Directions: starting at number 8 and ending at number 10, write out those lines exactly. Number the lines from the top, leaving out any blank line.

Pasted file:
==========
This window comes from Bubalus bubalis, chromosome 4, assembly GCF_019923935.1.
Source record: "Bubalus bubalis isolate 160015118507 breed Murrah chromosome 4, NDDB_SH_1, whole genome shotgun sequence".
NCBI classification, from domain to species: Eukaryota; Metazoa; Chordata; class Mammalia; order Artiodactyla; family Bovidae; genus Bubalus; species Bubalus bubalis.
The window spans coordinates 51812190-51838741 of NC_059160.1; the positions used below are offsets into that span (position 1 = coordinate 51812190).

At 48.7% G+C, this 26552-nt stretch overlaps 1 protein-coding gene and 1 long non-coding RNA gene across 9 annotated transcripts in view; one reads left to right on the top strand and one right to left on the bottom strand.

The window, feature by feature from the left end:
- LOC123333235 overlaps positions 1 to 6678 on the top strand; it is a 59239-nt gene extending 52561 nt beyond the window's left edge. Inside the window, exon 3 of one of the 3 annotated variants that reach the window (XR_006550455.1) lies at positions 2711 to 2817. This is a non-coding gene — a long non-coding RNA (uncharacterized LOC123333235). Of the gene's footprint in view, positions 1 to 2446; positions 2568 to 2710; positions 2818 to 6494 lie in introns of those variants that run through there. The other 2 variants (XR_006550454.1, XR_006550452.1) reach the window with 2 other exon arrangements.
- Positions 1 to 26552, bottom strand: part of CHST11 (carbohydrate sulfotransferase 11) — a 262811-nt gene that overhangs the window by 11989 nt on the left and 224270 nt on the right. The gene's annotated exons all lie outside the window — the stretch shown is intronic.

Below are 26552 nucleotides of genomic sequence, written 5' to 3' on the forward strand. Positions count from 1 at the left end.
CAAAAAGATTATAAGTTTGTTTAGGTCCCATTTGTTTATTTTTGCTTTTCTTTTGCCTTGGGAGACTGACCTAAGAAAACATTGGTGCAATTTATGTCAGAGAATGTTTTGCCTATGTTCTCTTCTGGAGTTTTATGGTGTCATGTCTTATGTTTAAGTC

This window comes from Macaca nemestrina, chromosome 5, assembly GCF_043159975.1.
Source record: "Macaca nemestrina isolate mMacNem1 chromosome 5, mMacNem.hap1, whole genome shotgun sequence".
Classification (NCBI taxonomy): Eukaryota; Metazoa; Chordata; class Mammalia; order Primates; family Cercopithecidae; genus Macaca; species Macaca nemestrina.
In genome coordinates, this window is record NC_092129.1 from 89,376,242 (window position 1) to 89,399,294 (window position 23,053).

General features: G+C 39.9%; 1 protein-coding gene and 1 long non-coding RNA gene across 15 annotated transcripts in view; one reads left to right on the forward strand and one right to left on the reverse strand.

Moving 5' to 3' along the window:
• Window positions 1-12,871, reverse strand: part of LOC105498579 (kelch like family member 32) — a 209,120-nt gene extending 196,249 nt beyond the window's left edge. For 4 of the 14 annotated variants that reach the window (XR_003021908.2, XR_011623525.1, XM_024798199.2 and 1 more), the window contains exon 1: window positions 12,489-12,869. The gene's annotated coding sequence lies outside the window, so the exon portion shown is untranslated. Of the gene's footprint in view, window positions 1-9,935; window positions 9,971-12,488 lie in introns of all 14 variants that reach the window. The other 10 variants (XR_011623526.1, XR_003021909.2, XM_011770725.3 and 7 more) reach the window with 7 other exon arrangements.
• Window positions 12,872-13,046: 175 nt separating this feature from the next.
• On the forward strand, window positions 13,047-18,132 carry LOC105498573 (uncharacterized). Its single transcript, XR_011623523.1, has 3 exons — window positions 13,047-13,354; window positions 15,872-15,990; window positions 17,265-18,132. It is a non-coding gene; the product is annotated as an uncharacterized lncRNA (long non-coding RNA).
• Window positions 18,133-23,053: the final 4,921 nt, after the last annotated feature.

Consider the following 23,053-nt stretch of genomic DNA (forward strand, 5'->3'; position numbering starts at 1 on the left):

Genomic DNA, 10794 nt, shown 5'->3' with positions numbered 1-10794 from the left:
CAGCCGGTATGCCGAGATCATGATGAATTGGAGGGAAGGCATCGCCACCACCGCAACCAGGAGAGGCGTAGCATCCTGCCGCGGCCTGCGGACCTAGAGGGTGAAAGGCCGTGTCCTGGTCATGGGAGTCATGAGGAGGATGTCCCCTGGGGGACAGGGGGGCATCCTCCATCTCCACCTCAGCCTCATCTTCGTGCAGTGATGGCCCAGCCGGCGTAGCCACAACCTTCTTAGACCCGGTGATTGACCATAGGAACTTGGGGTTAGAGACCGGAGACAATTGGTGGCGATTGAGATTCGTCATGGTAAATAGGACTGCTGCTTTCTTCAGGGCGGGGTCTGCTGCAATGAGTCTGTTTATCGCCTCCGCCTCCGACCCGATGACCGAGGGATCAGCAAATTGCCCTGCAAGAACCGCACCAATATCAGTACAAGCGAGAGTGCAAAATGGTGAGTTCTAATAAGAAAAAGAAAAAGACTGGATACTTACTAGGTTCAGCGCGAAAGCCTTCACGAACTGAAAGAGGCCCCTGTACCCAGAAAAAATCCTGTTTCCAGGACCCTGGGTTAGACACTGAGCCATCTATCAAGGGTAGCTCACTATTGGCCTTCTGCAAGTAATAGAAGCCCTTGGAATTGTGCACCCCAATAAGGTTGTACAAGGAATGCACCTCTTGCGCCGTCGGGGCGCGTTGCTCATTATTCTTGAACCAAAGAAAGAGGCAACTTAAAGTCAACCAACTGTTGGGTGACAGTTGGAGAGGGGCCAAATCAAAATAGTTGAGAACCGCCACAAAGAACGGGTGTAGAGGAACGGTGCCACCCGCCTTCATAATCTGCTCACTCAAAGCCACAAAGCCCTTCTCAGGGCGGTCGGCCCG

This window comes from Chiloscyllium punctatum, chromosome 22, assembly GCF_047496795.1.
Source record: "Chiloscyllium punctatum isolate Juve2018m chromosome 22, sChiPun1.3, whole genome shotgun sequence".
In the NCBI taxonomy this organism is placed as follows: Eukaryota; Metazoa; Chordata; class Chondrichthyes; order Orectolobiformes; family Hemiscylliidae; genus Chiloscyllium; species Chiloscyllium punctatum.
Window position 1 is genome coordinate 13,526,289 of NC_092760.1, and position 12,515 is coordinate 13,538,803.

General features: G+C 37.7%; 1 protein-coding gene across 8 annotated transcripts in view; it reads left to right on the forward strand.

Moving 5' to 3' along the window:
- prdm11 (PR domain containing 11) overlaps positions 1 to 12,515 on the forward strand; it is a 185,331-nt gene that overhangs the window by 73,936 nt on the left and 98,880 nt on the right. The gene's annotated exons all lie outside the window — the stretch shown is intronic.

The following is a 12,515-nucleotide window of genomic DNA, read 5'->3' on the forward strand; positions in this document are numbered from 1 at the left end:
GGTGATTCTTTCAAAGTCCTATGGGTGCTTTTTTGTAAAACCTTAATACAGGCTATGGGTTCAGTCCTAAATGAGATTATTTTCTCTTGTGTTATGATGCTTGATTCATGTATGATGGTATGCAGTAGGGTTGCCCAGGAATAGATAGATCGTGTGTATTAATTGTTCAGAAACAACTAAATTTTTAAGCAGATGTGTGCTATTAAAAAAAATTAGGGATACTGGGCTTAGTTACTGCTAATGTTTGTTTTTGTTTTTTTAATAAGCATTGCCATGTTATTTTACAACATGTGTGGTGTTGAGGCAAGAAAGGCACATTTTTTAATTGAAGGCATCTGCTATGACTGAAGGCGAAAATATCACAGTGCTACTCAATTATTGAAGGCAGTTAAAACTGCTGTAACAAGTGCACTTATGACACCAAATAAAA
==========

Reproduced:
- Positions 1 to 26552, bottom strand: part of CHST11 (carbohydrate sulfotransferase 11) — a 262811-nt gene that overhangs the window by 11989 nt on the left and 224270 nt on the right. The gene's annotated exons all lie outside the window — the stretch shown is intronic.

Below are 26552 nucleotides of genomic sequence, written 5' to 3' on the forward strand. Positions count from 1 at the left end.
CAAAAAGATTATAAGTTTGTTTAGGTCCCATTTGTTTATTTTTGCTTTTCTTTTGCCTTGGGAGACTGACCTAAGAAAACATTGGTGCAATTTATGTCAGAGAATGTTTTGCCTATGTTCTCTTCTGGAGTTTTATGGTGTCATGTCTTATGTTTAAGTC